7 The Israelites did evil in the eyes of the Lord; they forgot the Lord their God and served the Baals and the Asherahs. 8 The anger of the Lord burned against Israel so that he sold them into the hands of Cushan-Rishathaim king of Aram Naharaim,[a] to whom the Israelites were subject for eight years. 9 But when they cried out to the Lord, he raised up for them a deliverer, Othniel son of Kenaz, Caleb’s younger brother, who saved them. 10 The Spirit of the Lord came on him, so that he became Israel’s judge[b] and went to war. The Lord gave Cushan-Rishathaim king of Aram into the hands of Othniel, who overpowered him. 11 So the land had peace for forty years, until Othniel son of Kenaz died.

In this passage, we see that Othniel was Israel’s first judge. Judges 1:13 records that he volunteered to lead an attack against a fortified city. Here, he was to lead the nation back to God. Othniel had a rich spiritual heritage. His uncle was Caleb, a man with unwavering faith in God (Numbers 13:30, 14:24). Othniel’s leadership brought people back to God and freed them from oppression. But, afer Othniel’s death, it did not take long for the Israelites to fall back into their sinful ways of imitating the culture around them with its idol worship and sensual pleasures. This passage gives us two lessons. First, people need spiritual leadership. Second, as leaders we must develop those with leadership capability who can take our place and carry on the work without missing a beat.

Just think of our Lord and Savior Jesus Christ. He invested heavily in 12 guys, and 3 in particular. If Jesus had just been here to go to the cross for our redemption, He certainly did that job. If He came here to give us victory over sin and death, He certainly did that job. If He came here to live the sinless life and demonstrate holiness before our very eyes and to teach us how to live in anticipation of the kingdom of God, He certainly did that. All of that He did as Christ, the Son of God, God in the Flesh, as only He could do because of who He was and is. No one else but Jesus could do those things. However, He also came to set up the future of His church through those 12 guys that lived with Him day to day for 3 years. Christianity would still be a nice little sect of Judaism in Jerusalem if it were not for Jesus investing His time and His knowledge and His heart and His passion into these twelve men. We must follow His example. He invested in the 12 and they and the people they invested spread the gospel from Spain to India. From England to Ethiopia. Otherwise, without that investment, would you and I know the gospel now in 2017?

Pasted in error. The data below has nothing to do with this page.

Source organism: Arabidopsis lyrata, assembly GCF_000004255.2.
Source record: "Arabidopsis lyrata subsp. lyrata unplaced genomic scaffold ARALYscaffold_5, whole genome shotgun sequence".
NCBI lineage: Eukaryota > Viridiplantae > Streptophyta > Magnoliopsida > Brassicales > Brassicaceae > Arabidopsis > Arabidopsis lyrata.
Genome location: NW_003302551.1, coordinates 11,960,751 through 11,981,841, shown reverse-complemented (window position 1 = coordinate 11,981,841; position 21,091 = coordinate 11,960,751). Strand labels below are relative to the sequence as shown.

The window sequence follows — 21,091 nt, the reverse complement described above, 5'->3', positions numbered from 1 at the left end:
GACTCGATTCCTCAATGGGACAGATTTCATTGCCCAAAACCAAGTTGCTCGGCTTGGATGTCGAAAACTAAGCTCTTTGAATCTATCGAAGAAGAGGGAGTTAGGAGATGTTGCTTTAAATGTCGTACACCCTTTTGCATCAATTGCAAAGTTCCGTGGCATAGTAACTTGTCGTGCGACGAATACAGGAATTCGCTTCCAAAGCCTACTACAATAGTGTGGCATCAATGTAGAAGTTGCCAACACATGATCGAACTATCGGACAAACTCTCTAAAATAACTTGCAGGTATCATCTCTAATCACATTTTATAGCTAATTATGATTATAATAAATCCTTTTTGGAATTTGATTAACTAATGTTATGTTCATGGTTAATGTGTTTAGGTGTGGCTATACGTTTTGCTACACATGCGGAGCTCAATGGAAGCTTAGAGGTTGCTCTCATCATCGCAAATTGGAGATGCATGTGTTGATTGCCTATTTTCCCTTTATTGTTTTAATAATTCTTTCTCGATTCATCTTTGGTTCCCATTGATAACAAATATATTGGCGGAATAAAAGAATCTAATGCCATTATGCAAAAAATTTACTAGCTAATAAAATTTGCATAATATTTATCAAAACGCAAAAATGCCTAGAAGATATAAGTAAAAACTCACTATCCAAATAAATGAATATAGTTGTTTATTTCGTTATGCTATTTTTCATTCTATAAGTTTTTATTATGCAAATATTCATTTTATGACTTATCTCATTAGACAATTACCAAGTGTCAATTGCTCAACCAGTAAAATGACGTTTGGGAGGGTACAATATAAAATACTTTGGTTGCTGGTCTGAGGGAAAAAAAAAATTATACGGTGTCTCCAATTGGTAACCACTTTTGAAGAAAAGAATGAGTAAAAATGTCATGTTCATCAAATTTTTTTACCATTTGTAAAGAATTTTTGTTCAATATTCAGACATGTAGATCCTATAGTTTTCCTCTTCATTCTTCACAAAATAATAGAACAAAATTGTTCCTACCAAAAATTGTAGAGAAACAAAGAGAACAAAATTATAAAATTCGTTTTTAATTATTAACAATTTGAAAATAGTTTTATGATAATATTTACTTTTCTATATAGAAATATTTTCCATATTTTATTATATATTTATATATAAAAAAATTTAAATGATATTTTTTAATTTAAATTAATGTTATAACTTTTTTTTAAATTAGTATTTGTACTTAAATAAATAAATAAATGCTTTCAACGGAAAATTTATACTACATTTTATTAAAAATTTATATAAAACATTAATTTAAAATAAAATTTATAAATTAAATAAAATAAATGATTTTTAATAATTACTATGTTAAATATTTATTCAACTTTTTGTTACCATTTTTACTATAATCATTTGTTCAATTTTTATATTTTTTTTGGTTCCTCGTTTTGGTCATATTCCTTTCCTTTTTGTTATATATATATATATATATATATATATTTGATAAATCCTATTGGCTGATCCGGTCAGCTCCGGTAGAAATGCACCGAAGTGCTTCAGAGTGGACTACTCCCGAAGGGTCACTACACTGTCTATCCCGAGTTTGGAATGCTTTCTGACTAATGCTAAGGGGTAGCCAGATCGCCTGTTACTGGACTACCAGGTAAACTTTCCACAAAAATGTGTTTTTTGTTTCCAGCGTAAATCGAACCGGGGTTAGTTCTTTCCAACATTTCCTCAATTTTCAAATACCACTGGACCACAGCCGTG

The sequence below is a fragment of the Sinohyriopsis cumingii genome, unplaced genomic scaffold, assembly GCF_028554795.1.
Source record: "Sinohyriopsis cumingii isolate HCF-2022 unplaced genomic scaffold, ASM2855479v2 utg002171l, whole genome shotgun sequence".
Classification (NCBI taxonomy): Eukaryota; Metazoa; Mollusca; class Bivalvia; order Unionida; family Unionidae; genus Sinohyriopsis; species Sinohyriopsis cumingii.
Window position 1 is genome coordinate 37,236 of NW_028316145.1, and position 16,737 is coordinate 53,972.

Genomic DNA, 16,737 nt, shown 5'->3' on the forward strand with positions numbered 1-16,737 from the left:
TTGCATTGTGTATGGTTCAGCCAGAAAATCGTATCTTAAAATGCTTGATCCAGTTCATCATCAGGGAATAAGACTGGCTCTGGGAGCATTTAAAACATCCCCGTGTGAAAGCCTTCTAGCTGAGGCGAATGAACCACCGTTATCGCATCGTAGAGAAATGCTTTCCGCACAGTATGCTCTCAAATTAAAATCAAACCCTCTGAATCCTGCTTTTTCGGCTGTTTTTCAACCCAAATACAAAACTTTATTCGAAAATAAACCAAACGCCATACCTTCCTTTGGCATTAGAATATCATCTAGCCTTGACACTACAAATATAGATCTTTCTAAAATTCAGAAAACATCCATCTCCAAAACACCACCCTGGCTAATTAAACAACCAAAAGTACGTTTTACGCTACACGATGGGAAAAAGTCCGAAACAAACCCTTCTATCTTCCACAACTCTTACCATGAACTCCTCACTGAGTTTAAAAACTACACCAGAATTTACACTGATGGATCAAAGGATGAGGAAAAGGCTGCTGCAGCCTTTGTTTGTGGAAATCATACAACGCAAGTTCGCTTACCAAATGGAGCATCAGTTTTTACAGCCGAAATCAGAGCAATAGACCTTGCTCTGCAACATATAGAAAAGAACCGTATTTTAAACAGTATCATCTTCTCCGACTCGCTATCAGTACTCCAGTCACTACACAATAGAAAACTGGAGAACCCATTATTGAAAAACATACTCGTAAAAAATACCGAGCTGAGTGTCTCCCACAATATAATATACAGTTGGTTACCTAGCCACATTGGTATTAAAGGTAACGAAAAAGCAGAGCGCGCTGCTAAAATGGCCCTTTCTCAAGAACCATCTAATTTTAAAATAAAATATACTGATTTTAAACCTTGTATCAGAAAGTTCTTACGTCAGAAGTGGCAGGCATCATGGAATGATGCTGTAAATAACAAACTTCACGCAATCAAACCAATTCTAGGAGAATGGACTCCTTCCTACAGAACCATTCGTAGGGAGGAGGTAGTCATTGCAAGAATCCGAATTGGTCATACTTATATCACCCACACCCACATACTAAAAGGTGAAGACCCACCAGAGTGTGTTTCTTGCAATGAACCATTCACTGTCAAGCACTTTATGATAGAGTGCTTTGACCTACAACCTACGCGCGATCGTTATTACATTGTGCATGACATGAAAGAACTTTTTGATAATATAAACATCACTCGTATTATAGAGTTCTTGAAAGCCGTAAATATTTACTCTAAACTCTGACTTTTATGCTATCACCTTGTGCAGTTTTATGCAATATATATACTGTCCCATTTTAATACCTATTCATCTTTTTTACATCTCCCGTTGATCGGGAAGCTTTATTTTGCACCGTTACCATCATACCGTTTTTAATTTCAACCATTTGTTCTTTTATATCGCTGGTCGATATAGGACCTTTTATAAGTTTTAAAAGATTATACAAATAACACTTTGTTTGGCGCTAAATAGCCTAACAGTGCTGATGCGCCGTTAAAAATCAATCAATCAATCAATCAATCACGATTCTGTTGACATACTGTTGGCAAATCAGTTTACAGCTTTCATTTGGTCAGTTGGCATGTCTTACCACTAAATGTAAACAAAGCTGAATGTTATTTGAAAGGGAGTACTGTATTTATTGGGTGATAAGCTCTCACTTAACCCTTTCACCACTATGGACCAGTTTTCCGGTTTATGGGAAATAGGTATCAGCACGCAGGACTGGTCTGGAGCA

People need leadership constantly and each of us as leaders have precious little time from an eternal perspective in our respective leadership roles. What will be our legacy? Will it be an Othnielian legacy of things being wonderfully led while were in our spot and then descending into a mess after we leave. We cannot be leaders with that kind of ego of “this place will fall apart without me”. We must be leaders who pass on what we know so that our ministry will continue when we are gone with the same level of excellence as when we held the position. We should not want things to fall apart as a backhanded ego stroke. We should want our ministries to survive and thrive after we are gone. We must develop the next generation of leadership beneath us. We must have someone to invest in to make the ministry go on and on and on.

Without Jesus investing in the twelve, you and I would not be here reading this blog as Christ followers. Think about that. Let us be Christ-like in our leadership so that the impact of the gospel will go on and on. Because it’s not about us. It is about Jesus. We must ensure the survival of the church by raising up new leaders beneath. Otherwise, we can become like what Othniel left behind – a ministry that descends into nothingness and fails.

Amen and Amen.